For someone in your situation, having one safe person to talk to can make a huge difference. It's not so much what you say, but that you are with her, and she is caring about you, so you have an example of what it's like to be cared about, to have someone truly be interested in you, and care about you, and spend a little time with you. You have a lot of bad examples of how not to be treated, you need to experience a good example of how to be treated well. Just spending a few minutes a day with her, talk about anything, doesn't matter, just say whatever is on your mind, or just sit quietly for a moment and soak it in. Treat her with what you think kindness is. You may not have had many opportunities to practice that. You can talk about what you endure at home. Sometimes telling another person makes it easier to deal with. Or you can talk about hopes and dreams. Those are good to have. Talk about life. Or say nothing and just spend a moment being fully present with her and let yourself relax (if you can, it's a good skill to learn). Best wishes and I hope it gets better for you.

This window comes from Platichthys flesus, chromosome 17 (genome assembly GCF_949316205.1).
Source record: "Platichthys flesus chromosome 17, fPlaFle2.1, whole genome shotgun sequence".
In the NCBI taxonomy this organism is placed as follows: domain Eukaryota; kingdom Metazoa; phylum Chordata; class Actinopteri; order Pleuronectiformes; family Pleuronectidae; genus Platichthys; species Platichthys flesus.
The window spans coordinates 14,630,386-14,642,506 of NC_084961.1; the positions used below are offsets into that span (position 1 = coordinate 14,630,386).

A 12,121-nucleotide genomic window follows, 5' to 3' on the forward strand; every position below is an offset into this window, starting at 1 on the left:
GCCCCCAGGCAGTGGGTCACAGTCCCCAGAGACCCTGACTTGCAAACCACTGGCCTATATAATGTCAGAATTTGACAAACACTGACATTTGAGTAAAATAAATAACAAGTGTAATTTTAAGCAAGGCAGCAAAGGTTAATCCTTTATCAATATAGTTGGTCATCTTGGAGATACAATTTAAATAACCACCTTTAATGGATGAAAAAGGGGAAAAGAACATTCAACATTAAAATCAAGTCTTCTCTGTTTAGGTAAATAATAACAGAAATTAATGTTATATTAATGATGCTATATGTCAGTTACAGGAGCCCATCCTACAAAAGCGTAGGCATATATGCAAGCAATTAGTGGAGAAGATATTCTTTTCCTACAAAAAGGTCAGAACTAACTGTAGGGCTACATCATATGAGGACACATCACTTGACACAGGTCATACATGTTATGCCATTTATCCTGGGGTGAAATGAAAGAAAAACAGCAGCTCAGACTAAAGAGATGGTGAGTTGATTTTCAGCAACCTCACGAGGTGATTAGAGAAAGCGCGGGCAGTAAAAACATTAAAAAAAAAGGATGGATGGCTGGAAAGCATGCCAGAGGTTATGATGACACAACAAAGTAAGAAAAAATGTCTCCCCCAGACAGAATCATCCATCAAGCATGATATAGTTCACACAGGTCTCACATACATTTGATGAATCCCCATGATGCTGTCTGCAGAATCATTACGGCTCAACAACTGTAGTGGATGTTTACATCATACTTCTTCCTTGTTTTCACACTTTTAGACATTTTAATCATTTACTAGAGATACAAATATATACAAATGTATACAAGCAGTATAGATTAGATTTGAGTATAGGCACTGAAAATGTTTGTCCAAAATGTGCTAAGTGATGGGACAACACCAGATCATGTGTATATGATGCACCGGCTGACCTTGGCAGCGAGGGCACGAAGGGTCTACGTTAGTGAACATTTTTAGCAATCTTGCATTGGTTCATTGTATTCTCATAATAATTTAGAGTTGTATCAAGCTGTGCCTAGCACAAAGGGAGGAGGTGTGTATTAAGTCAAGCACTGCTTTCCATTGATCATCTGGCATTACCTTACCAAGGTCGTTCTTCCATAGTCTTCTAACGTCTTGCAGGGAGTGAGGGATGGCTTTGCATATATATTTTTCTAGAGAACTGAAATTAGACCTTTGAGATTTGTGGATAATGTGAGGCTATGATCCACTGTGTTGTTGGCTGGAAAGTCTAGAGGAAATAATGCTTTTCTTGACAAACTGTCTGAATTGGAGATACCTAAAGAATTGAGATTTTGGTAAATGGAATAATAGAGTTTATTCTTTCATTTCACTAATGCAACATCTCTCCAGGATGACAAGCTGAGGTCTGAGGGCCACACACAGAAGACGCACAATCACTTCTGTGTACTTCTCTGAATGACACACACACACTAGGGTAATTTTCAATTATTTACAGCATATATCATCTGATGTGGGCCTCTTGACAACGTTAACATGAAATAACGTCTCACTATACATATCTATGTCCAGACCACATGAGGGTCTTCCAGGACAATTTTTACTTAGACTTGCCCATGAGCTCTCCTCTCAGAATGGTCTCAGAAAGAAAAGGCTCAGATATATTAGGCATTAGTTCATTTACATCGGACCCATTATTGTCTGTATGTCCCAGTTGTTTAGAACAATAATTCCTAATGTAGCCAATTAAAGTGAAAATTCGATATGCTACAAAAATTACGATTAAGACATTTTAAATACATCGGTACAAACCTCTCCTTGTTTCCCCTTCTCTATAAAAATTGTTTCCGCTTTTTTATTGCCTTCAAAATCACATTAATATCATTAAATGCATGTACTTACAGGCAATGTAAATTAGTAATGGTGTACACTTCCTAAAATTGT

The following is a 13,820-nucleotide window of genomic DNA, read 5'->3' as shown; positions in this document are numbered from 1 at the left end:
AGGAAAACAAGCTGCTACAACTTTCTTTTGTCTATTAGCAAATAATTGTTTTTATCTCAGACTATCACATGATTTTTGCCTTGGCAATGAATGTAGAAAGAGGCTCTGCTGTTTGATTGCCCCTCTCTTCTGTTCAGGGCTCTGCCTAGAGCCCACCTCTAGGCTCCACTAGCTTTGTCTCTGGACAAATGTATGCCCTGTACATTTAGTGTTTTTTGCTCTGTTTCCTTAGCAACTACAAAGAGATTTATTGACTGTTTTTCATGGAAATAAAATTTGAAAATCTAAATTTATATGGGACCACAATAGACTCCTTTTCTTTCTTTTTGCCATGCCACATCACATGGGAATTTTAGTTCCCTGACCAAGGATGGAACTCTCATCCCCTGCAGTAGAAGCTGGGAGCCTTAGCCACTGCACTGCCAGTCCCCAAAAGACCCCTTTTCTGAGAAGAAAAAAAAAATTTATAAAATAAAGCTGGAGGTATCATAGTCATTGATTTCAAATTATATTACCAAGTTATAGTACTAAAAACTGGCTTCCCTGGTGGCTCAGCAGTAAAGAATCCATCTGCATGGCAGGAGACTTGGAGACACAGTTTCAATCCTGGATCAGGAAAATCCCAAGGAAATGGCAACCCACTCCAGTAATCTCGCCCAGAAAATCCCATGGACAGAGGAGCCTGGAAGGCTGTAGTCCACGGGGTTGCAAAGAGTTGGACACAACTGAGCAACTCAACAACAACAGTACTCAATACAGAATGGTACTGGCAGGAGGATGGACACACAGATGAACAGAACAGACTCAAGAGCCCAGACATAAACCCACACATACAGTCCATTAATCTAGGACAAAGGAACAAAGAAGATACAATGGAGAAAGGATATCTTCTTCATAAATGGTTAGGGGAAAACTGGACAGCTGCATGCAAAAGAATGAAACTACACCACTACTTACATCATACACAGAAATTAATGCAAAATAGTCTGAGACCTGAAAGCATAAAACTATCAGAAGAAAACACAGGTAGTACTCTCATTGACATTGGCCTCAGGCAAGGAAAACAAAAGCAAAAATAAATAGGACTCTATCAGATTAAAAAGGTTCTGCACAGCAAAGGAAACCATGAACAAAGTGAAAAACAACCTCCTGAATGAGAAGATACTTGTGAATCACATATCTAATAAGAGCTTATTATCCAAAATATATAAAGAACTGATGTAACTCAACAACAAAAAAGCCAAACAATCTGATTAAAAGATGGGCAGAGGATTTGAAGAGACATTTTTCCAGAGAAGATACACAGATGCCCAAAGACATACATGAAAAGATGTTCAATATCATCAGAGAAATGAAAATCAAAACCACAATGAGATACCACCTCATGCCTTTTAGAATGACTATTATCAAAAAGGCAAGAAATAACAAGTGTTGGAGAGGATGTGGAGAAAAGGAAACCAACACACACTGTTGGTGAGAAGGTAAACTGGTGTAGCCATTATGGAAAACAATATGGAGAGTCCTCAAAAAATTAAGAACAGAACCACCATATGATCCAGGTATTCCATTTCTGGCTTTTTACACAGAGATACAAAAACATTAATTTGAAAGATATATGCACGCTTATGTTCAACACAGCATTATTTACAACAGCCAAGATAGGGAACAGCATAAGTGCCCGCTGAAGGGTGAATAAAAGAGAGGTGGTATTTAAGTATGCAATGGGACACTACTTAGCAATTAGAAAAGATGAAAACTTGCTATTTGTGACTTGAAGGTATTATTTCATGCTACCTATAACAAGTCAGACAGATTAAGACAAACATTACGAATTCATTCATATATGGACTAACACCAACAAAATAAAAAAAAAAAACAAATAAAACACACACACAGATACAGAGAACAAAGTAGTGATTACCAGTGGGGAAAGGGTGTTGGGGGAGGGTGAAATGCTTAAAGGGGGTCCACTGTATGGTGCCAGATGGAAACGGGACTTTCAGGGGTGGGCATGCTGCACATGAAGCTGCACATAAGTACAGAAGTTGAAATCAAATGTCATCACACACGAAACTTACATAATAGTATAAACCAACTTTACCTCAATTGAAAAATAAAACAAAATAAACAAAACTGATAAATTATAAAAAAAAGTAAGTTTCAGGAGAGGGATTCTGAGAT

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Re: A leading staff approached me today - July 13th 2017, 11:17 AM

Quote:
Originally Posted by del677 View Post
You did an excellent job explaining it here.